Many of us have been using Reliance Jio for months now and have experienced slow speeds every passing day. While some folks have been lucky to not have their speeds degrade, most had to take a significant hit on their data speeds as the number of users on the network increased. I personally used to get close to 60 Mbps on Jio when it was under beta testing and wasn’t available to the general public. However, as of now, my speeds have gone down to just 2-3 Mbps and I’m sure it’s the same for many of you reading this.
There have been many guides and videos as to how one could increase their speed on Jio, this is one of them as well, but I’m sure this method will be far more effective than anything else that you must have come across on the internet about increasing Jio speeds. First of all, let me start by saying that you should be using an Android smartphone and need to root your phone. If you don’t know what root means or how it’s done, this guide is probably not for you. But if you are an adventurous type, then please Google “Root ‘smartphone model’”. For example, I own a OnePlus 3, so my Google search would be “Root OnePlus 3”.
Rooting is a complex process and your warranty would be void if your root your smartphone. If you have already rooted your smartphone then you can proceed without having to do anything extra.
This guide is going to make some core changes to the radio of your smartphone. There’s a possibility that your phone might lose signal of Jio, brick your device or the phone might even catch fire out of nowhere. In no event, are we responsible for what happens.
With that out of the way, let’s start with the guide. This guide revolves around changing the band to which your smartphone is latched onto. Jio is currently using three types of spectrums in India, namely, the Band 40 (2300 MHz), the Band 3 (1800 MHz) and the Band 5 (850 MHz)
Changing the spectrum/band to which your smartphone is latched onto can affect the speed significantly. Technically speaking, Band 40 (2300 MHz) is supposed to provide the fastest speed, followed by Band 3 (1800 MHz) and Band 5 (850 MHz). However, this is not always the case. In different areas, depending on various factors, one band might provide better speed than the other. One can manually lock their phone to each band to see what kind of speeds and signal strength they are getting. In order to lock your smartphone to a particular band, follow the steps given below.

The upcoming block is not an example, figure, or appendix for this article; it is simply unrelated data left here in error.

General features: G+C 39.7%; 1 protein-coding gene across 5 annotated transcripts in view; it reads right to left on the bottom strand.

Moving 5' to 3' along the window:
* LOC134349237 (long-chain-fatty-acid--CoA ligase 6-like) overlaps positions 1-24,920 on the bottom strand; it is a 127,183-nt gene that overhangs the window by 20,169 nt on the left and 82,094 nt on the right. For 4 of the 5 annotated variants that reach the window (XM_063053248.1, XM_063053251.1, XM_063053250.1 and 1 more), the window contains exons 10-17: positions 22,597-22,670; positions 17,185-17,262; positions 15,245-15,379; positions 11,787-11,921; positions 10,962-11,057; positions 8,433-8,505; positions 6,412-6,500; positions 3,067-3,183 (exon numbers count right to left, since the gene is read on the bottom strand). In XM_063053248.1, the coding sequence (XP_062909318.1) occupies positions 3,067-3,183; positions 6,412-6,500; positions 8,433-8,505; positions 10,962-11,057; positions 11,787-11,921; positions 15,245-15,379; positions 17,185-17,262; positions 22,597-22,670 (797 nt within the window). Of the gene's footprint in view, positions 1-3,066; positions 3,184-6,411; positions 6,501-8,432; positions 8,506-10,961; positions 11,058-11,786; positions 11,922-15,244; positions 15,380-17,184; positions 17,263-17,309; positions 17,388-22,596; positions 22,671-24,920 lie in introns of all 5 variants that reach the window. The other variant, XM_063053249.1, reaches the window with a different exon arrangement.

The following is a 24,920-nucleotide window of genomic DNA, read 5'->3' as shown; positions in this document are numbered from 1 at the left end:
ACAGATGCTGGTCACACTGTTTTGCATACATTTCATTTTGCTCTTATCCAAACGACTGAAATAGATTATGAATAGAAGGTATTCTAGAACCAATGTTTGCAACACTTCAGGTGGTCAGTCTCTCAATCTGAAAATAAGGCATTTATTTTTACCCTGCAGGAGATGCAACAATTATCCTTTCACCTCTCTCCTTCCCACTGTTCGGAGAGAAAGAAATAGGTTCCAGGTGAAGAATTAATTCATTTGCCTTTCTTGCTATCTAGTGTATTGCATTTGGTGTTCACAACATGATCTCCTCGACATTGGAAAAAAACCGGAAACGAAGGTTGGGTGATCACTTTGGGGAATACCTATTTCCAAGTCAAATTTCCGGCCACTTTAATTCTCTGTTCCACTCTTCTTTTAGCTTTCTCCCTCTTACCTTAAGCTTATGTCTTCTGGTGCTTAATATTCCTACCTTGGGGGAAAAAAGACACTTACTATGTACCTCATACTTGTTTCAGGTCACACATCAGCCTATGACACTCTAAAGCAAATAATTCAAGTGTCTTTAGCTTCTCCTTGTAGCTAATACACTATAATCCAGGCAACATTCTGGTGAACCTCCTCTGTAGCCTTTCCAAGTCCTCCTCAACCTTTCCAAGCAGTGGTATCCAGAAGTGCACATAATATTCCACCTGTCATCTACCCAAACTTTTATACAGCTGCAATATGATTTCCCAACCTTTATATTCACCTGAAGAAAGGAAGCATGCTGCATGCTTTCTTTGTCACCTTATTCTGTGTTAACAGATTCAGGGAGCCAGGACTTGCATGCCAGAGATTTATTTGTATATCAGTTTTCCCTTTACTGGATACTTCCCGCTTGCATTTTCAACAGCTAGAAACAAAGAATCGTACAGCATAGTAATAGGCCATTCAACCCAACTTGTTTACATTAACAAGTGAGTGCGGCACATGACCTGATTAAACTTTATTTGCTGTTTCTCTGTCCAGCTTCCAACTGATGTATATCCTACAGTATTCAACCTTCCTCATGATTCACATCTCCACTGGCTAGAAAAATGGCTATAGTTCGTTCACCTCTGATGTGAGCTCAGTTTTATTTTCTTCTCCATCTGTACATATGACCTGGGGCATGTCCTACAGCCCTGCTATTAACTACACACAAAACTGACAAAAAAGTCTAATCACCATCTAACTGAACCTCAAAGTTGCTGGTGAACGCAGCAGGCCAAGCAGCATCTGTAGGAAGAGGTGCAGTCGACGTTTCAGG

How to Increase Jio Data Speeds by Locking Bands
Note: The guide works only on Qualcomm Snapdragon powered smartphones.
- If you are using a dual SIM device, make sure that only Jio is enabled and disable any other SIM.
- Download the app Network Signal Guru from QTURN Technologies, it’s available on Play Store.
- Once you open the app, it would ask you root access, grant it root access.
- The app is a great diagnostic app as well. It can tell you which Band you are latched onto, whether your have carrier aggregation, QAM value etc.
- For locking to a particular band, click the magic wand icon on top, select Band Locking, select LTE and check the Band that you would want your smartphone to be locked to.
- Confused, right? In order, to help you folks I have made a video below which you can refer. I am pretty sure that the video would provide great clarity on how to go about using the app.
As you can see in the video above, I have latched my smartphone to all three bands and conducted speed tests to know which band is giving me the best speed.
Theoretically, Band 40 (2300 MHz) should provide the best speed, Band 5 (850 MHz) the slowest and Band 3 (1800 MHz) in the middle. However, as you can see, I’m getting some really good speeds on 850 MHz and the worst speed on 1800MHz; this might have to do with the device ecosystem. Currently, most smartphones in India support 2300 MHz and 1800 MHz band and lack support for 850 MHz band. Support for 850 MHz is getting better, but 2300 MHz and 1800 MHz still rule the roost. As a result of this, when my smartphone is latched onto 850 MHz band I get much better speeds as 2300 MHz and 1800 MHz are already pre-occupied by other devices while 850 MHz is relatively free.
Word of caution
You can lock your smartphone to a particular band, but this will lead to huge battery drain. It must be noted that most networks intelligently keep shuffling you between bands, so by restricting yourself to a particular band you might end up missing a band that could provide you better speed. Last but not least, don’t forget to disable band lock while you’re on the move, band lock is recommended only while you’re stationary.